Wednesday, February 24, 2016

Definitions: Dirtbagging

By one definition, this is super ultralight backpacking, or ultralight backpacking, or possibly, backpacking. Period.

What is this backpacking anyway?

Nobody cares. I mean why?

It sounds like the kind of thing the lower classes might take to, doesn't it? Either for work, or for entertainment while inebriated, but really — is that something people like us really need to know about? Would we want to? Which leaves out dirtbagging entirely.

This cannot be good, this dirt-bagging. Dirt. Dirty. Bagging. Bags. It must be. Something the homeless do. It must be.

The definition here, give me a moment to find it...oh wait. This is distressing. We have several. Several definitions. Imagine.

Well, there is that super duper ultra light backpacking definition. Whatever backpacking is, let alone that flock of mindlessly flapping adjectives: the duper, the super, the light, the ultra. Which leaves backpacking itself at the core. That could be it. Do you want to hear more?

Really?

You are persistent, aren't you?

All right — thorough. Inquisitive. A bit kinky perhaps? No, not kinky then, simply interested in learning. No matter where that leads you.

Well, dirtbagging is that residual hard crusty presence left when everything inessential is removed from backpacking, whether by being rubbed off, torn away, stolen, through decay, through forgetfulness, or because it all was simply discarded by some smartass who wanted to make a point.

Despite the obvious connotations of the term dirtbagging, you are allowed to wash if you think that's fun. Not everyone does. But it is allowed.

What isn't allowed is up to you, but mostly dirtbagging is a frame of mind. It is thinking about doing without. First think about going without a roof and doors and windows and the invigorating sound of neighborly lawnmowers at 7 a.m. each Sunday, and then you do go without, exiting the house into the out-of-doors, and then once there you do without the rest. Without the expected things. Like a tent, a stove, underwear, more than a nibble in the way of food.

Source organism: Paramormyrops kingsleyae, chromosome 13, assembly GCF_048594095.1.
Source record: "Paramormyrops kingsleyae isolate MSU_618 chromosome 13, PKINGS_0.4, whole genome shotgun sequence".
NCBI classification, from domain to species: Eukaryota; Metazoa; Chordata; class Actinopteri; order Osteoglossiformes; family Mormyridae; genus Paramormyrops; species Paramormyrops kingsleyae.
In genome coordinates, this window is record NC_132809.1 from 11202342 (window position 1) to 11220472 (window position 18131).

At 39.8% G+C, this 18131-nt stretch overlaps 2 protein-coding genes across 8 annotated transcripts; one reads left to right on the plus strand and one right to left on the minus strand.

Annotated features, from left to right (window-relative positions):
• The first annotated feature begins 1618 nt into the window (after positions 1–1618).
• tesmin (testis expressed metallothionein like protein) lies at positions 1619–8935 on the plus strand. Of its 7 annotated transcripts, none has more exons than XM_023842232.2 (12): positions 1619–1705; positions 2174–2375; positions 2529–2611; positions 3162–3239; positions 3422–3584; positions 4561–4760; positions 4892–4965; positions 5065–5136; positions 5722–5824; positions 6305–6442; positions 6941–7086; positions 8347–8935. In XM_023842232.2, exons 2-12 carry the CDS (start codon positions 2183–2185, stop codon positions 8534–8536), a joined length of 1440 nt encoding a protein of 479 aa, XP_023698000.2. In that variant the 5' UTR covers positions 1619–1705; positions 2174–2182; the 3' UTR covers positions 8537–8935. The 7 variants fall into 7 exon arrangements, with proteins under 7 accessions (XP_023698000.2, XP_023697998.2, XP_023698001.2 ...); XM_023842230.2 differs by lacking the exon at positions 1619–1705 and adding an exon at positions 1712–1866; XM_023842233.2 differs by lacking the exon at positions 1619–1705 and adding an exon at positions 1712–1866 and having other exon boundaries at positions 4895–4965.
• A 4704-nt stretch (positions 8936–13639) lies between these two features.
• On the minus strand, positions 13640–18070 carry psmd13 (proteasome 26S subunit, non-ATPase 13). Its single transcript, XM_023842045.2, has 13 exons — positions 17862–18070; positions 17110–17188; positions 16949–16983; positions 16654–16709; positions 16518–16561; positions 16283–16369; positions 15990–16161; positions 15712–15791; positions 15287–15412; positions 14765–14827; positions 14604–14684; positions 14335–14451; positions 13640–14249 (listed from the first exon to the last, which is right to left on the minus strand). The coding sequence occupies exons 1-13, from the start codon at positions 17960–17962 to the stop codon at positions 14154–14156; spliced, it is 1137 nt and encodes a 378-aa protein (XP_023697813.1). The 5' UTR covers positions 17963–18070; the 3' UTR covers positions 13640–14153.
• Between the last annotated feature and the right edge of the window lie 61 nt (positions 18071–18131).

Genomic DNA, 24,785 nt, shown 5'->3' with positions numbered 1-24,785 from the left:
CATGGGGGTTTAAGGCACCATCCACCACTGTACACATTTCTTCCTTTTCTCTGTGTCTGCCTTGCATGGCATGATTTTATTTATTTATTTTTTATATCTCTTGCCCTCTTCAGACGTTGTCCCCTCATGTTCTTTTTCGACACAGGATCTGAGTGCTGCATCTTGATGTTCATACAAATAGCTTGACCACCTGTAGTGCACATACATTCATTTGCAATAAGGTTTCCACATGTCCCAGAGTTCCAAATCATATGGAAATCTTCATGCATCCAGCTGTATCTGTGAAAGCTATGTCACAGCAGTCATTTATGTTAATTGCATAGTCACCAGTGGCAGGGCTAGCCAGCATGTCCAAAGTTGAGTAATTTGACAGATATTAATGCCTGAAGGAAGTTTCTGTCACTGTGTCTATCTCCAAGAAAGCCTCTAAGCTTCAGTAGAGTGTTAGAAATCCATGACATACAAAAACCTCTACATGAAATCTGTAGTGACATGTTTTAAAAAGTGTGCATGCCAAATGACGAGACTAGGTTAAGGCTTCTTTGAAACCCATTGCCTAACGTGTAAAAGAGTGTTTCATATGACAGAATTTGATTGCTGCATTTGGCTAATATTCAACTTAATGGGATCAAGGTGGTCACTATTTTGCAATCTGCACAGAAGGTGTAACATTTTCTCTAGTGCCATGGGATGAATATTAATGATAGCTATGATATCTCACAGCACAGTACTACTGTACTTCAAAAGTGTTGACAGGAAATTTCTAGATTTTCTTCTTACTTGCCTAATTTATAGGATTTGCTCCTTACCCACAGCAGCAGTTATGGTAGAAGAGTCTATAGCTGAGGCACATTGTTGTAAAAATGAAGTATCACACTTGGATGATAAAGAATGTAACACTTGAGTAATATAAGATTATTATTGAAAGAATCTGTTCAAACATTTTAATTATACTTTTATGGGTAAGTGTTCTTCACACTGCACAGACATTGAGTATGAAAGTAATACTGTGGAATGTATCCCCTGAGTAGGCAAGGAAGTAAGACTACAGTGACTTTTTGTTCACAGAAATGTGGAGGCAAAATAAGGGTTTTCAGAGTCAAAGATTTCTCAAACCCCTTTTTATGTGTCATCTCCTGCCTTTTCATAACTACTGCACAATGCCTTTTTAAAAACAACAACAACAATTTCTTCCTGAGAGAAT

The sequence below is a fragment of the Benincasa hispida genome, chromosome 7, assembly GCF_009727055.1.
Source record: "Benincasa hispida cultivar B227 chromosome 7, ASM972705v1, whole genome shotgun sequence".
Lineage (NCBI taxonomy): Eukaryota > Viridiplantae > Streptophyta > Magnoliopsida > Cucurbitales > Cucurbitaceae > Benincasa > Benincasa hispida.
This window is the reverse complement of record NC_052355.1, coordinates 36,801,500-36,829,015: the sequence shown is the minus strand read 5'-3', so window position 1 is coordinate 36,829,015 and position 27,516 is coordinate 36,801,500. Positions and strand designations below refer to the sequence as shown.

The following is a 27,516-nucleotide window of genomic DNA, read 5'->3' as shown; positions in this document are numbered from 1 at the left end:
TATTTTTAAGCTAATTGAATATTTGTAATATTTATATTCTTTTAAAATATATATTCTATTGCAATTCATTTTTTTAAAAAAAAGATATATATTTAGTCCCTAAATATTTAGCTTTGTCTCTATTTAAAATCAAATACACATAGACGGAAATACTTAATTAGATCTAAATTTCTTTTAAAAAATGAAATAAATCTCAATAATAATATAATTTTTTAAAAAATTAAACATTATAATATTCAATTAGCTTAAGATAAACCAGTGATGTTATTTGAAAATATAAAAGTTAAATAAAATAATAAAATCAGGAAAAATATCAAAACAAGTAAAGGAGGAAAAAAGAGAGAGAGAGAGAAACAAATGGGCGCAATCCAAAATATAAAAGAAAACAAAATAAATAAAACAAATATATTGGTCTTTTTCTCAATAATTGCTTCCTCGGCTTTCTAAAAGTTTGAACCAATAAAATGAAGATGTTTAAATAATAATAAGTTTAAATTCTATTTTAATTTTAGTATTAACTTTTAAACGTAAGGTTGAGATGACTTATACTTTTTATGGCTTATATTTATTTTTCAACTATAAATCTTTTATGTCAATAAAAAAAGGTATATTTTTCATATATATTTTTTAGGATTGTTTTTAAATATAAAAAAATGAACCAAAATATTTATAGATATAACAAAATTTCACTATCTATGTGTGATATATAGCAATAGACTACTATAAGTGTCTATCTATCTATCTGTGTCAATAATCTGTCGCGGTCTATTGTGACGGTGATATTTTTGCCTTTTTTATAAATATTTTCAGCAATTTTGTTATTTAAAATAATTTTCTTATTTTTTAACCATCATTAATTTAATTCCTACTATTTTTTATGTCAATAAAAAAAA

Hmmm.

Maybe you decide to do without a sleeping bag (or that bar of soap, or even a lightweight picture of a bar of soap with the margins neatly trimmed back). And without (much) food. Did we say that already? Can't hurt to repeat it for effect.

And when it gets dark, and you're all alone out there (Because who — really — would go with you?) you sleep in a pile of leaves next to a fire, for example. This is one option. Not one that is often tried more than once by any single person because fire. Because leaves. Because dumb, eh?

OK, really, this is getting scary, people.

Let's go to an alternate definition of dirtbagging, which is stripping backpacking down to a reasonable list of only essential essentials to freshen up the experience by approaching it from another angle which requires the using your wits more than your wallet kind of thing. Kind of.

Kind of cool, but only if you're smart about it. And remember — if you've left the sleeping bag at home and you are out there in a pile of leaves, there is no way to get away from the mice. Mice may not know how to work tent zippers but they sure do know everything there is about how to swarm through a pile of leaves, homing in on that distinctive aroma of noodles and peanut butter left on your lips after supper, no matter how meager that supper actually was.

Too bad you left the soap at home then, innit, Mr. Live-By-Your-Wits-But-Dumber-Than-A-Mouse? (They're all guys you know, the ones who try this.)



— specimen —

False Dirtbagger. (Not dirty enough. Too wimpy.)

So let's call it a Dirtbagger Wannabee and explore some of its characteristics then, 'K? Just for the hell of it.

  • Hat found on trail one day.
  • Facial fungus. Seems to be permanent now.
  • Homemade 10-ounce pack.
  • Duct tape holding pack together.
  • Doofus-level shoulder strap pocket (also homemade).
  • Homemade shirt.
  • No pants. Wears cheap bicycling shorts.
  • Underwear (not shown because of that restraining order).
  • Amateur-level (under $200) trekking poles.
  • Leg scabs from lost mouse fights.
  • Limited ability to fake looking happy about it all.
  • Dirt (displayed in background for dramatic effect).

Photo from 2004. Reality may have gotten even uglier since. If encountered, approach cautiously if at all. Try to remain upwind. You have been warned.

Source: How to talk in the woods.

0 comments :

Post a Comment